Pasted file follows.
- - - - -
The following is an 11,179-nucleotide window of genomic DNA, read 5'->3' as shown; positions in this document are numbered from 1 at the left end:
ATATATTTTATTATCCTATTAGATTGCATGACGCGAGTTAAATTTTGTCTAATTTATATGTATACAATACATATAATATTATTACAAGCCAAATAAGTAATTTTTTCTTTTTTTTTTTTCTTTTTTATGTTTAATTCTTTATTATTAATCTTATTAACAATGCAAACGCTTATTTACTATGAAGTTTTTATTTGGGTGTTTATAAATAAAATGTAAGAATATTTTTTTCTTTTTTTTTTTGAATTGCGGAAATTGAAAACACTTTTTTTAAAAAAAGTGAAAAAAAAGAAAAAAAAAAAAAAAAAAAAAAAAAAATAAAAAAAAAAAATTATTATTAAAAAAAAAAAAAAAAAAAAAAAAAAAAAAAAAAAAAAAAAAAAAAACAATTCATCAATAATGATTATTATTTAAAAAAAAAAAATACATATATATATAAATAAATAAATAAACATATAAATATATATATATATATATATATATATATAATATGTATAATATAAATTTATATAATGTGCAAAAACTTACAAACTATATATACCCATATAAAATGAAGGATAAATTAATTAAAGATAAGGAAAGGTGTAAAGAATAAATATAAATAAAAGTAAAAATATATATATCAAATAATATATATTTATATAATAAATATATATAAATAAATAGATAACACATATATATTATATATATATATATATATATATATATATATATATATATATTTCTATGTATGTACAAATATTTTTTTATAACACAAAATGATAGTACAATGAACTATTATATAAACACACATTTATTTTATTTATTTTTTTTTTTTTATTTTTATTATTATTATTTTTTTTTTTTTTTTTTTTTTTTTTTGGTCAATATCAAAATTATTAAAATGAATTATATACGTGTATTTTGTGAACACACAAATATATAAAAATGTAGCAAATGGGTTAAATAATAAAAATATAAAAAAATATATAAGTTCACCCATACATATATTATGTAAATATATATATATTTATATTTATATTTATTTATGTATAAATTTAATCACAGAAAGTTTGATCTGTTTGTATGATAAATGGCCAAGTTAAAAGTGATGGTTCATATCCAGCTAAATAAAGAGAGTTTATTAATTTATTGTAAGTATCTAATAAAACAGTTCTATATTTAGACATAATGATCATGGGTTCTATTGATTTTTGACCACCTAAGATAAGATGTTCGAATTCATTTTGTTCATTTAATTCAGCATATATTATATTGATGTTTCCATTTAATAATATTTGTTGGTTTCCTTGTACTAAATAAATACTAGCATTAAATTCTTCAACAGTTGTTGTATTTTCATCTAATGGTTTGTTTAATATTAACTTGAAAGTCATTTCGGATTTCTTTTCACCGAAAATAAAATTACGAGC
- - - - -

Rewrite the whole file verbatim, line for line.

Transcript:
The following is an 11,179-nucleotide window of genomic DNA, read 5'->3' as shown; positions in this document are numbered from 1 at the left end:
ATATATTTTATTATCCTATTAGATTGCATGACGCGAGTTAAATTTTGTCTAATTTATATGTATACAATACATATAATATTATTACAAGCCAAATAAGTAATTTTTTCTTTTTTTTTTTTCTTTTTTATGTTTAATTCTTTATTATTAATCTTATTAACAATGCAAACGCTTATTTACTATGAAGTTTTTATTTGGGTGTTTATAAATAAAATGTAAGAATATTTTTTTCTTTTTTTTTTTGAATTGCGGAAATTGAAAACACTTTTTTTAAAAAAAGTGAAAAAAAAGAAAAAAAAAAAAAAAAAAAAAAAAAAATAAAAAAAAAAAATTATTATTAAAAAAAAAAAAAAAAAAAAAAAAAAAAAAAAAAAAAAAAAAAAAAACAATTCATCAATAATGATTATTATTTAAAAAAAAAAAATACATATATATATAAATAAATAAATAAACATATAAATATATATATATATATATATATATATATAATATGTATAATATAAATTTATATAATGTGCAAAAACTTACAAACTATATATACCCATATAAAATGAAGGATAAATTAATTAAAGATAAGGAAAGGTGTAAAGAATAAATATAAATAAAAGTAAAAATATATATATCAAATAATATATATTTATATAATAAATATATATAAATAAATAGATAACACATATATATTATATATATATATATATATATATATATATATATATATATATTTCTATGTATGTACAAATATTTTTTTATAACACAAAATGATAGTACAATGAACTATTATATAAACACACATTTATTTTATTTATTTTTTTTTTTTTATTTTTATTATTATTATTTTTTTTTTTTTTTTTTTTTTTTTTTGGTCAATATCAAAATTATTAAAATGAATTATATACGTGTATTTTGTGAACACACAAATATATAAAAATGTAGCAAATGGGTTAAATAATAAAAATATAAAAAAATATATAAGTTCACCCATACATATATTATGTAAATATATATATATTTATATTTATATTTATTTATGTATAAATTTAATCACAGAAAGTTTGATCTGTTTGTATGATAAATGGCCAAGTTAAAAGTGATGGTTCATATCCAGCTAAATAAAGAGAGTTTATTAATTTATTGTAAGTATCTAATAAAACAGTTCTATATTTAGACATAATGATCATGGGTTCTATTGATTTTTGACCACCTAAGATAAGATGTTCGAATTCATTTTGTTCATTTAATTCAGCATATATTATATTGATGTTTCCATTTAATAATATTTGTTGGTTTCCTTGTACTAAATAAATACTAGCATTAAATTCTTCAACAGTTGTTGTATTTTCATCTAATGGTTTGTTTAATATTAACTTGAAAGTCATTTCGGATTTCTTTTCACCGAAAATAAAATTACGAGC